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Highlands' fallen heroes added to national roll of honour housed at Edinburgh Castle

By Gavin Musgrove

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South Asian soldiers who died in Scotland during the Second World War have had their names added to the national roll of honour.

Fourteen soldiers from Force K6 of the British Indian Army mainly from present-day Pakistan lost their lives while serving in harsh conditions.

Most of the young men died whilst stationed in Badenoch and Strathspey where there were training in the Cairngorms and are buried at Kingussie's New Cemetery.

They have now been added to the Indian Army Rolls of Honour book at the Scottish National War Memorial in Edinburgh Castle.

The book is accessible to the public, allowing anyone to pay tribute to the soldiers who lost their lives.

The move follows an application by The Indian Contingent – Force K6 (Royal Indian Army Service Corps) as part of Kingussie’s Am Fasgadh Regeneration Company, which last year unveiled a memorial to the troops in the Badenoch capital.

The soldiers’ inclusion has been welcomed by Colourful Heritage, which is seeking greater recognition for the Hindus, Muslims, Sikhs, Christians, Gurkhas and others from a range of nations who fought in the two world wars, with more than 160,000 of them losing their lives.

Dr Saqib Razzaq, project officer and head of research at Colourful Heritage, said: “This marks a significant moment in recognising the service and sacrifice of these soldiers who travelled from afar to fight alongside British troops in the Second World War.

“The inclusion of their names to the Roll of Honour ensures that their memory will be preserved for generations to come.

“But we must also remember that these soldiers are part of a much larger story of the contributions made by people from South Asia and other parts of the world to Britain's war efforts.

“We must continue to work to tell this story and ensure that their legacy is never forgotten.

“The permanent memorial in Glasgow will serve as a powerful symbol of this legacy, reminding future generations about Scotland's diverse history and the importance of inclusivity.”

Members of Force K6 at one of their camps set up in the strath during World War II.
Members of Force K6 at one of their camps set up in the strath during World War II.

Susan Flintoff is chief executive and keeper of the rolls at the Scottish National War Memorial.

She said: “We were pleased to add these names to the rolls of honour and to recognise the contribution of these soldiers.”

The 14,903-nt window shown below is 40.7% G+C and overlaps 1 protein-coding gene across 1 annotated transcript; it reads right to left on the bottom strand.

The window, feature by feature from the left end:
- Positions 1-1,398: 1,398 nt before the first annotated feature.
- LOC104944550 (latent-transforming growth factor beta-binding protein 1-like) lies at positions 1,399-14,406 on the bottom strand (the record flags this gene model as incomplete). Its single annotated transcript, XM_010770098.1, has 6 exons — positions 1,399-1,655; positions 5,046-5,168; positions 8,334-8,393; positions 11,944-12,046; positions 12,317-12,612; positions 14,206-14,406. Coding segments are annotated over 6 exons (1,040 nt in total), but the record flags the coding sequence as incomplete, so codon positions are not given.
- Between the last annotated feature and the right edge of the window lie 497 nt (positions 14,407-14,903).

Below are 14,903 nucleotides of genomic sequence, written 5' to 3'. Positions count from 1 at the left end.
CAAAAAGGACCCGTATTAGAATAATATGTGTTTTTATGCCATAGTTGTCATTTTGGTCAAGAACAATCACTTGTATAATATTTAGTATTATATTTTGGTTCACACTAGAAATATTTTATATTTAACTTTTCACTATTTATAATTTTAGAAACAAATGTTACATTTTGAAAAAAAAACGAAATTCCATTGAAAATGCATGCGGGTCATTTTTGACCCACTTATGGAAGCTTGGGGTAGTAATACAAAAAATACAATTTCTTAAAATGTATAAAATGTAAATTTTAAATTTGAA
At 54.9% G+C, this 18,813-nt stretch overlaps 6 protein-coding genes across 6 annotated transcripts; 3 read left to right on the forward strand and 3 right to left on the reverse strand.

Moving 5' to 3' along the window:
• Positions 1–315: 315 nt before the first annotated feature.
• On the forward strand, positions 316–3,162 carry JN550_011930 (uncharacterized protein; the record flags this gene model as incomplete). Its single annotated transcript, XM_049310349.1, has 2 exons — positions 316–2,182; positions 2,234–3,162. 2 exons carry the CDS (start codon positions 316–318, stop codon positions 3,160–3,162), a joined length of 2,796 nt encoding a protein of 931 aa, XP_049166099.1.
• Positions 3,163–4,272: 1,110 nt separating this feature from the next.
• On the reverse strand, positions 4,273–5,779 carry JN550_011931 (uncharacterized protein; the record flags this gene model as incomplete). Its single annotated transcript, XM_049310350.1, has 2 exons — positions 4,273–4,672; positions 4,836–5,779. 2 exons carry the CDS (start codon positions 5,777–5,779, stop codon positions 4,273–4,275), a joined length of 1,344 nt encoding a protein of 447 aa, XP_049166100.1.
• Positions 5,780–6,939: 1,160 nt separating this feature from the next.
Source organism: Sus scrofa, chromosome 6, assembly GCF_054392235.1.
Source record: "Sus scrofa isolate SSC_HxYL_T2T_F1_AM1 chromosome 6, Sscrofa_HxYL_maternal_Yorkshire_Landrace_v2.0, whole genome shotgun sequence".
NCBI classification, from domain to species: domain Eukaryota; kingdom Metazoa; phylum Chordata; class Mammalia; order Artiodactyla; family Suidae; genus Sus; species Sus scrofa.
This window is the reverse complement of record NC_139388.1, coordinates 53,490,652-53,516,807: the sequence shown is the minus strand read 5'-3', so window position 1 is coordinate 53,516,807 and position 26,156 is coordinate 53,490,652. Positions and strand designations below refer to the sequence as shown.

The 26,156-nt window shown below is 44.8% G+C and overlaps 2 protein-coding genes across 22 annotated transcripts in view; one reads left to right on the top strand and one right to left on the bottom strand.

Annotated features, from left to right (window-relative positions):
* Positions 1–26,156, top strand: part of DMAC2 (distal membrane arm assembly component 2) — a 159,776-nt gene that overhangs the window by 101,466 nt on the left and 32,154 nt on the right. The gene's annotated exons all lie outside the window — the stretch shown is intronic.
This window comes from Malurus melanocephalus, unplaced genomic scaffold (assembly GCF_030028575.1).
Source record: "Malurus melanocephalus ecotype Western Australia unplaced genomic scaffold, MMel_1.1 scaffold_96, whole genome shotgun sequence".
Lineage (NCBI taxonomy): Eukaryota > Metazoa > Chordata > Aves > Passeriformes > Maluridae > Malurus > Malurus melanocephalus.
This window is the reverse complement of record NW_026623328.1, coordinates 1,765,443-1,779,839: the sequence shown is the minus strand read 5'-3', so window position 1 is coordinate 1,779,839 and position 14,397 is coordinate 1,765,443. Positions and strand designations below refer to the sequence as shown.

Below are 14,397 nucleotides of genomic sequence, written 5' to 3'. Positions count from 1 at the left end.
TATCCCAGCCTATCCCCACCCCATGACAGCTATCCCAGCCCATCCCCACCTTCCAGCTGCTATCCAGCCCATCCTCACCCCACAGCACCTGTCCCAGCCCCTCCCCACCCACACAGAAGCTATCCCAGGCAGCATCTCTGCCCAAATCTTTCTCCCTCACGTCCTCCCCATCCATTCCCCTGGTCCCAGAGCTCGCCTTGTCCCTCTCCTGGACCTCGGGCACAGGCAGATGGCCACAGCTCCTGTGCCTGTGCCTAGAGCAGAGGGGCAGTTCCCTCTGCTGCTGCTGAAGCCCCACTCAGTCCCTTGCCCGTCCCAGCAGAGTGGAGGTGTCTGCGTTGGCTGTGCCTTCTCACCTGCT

Colourful Heritage has organised annual multi-faith remembrance events at Kingussie since 2018, and also recently secured planning permission for a permanent memorial to all British Indian Army soldiers in Glasgow.

The National Roll of Honour is maintained by the trustees of the Scottish National War Memorial at Edinburgh Castle.

It is held on a database and also extracted to the printed pages displayed in the Hall of Honour of the war memorial which towers over the capital.

The Scots roll of honour contains the names of individual casualties from both world wars and those who have died in conflict since 1914.

Scotland hosts the largest concentration of Second World War Muslim soldiers’ graves from Force K6 in the UK.

There are 13 graves spread out in four cemeteries, with nine graves at Kingussie Cemetery.

Town resident Isobel Harling (BEM) – who turned 100 years old last week – and her family have tended to their graves for more than 70 years.

The men whose names have been added to the roll of honour include Ali Bahadur, 38, Bari Sher, 37, Dadan Khan, 22, Fazl Ali, 25, Karam Dad, 22, Khan Muhammad, 32, Khushi Muhammad, 35, Muhammad, 29, Muhammad Sadiq, 29, and Mushtaq Ahmad, 21.

Mir Zaman, 22, Abdul Rakhman, 37, Ghulam Nabi, 24, and Mangli have also been officially recognised as causalities of war.

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What was Force K6?

Early during the Second World War, an urgent call was made to the Indian empire – then the joint Indian and Pakistan subcontinents - for troop companies to come to France to help the allies.

Force K6 Mule Transport Corps arrived in Marseilles in December 1939 to join the war effort, and the regiment was later evacuated out of Dunkirk. They spent the next three and a half years in the UK, and were moved to Scotland to train with British infantry brigades.

Some of the young soldiers died while training in harsh conditions in rural Scotland and are buried here. They were primarily from the Punjab region and Khyber Pakhtoonkhwa in present-day Pakistan.

The British Indian Army contributed 1.5million servicemen in the First World War. A total of 74,000 died and up to 100,000 were injured.

In the Second World War, there were 2.5million servicemen – 87,000 died and up to 150,000 were injured. The soldiers were Hindu, Muslim, Sikh, Gurkhas, and Indian Christians. They provided supplies of £479million in WW1 (around £25 billion in today’s money) and £1.3 billion in WW2 (around £53 billion in today’s money).

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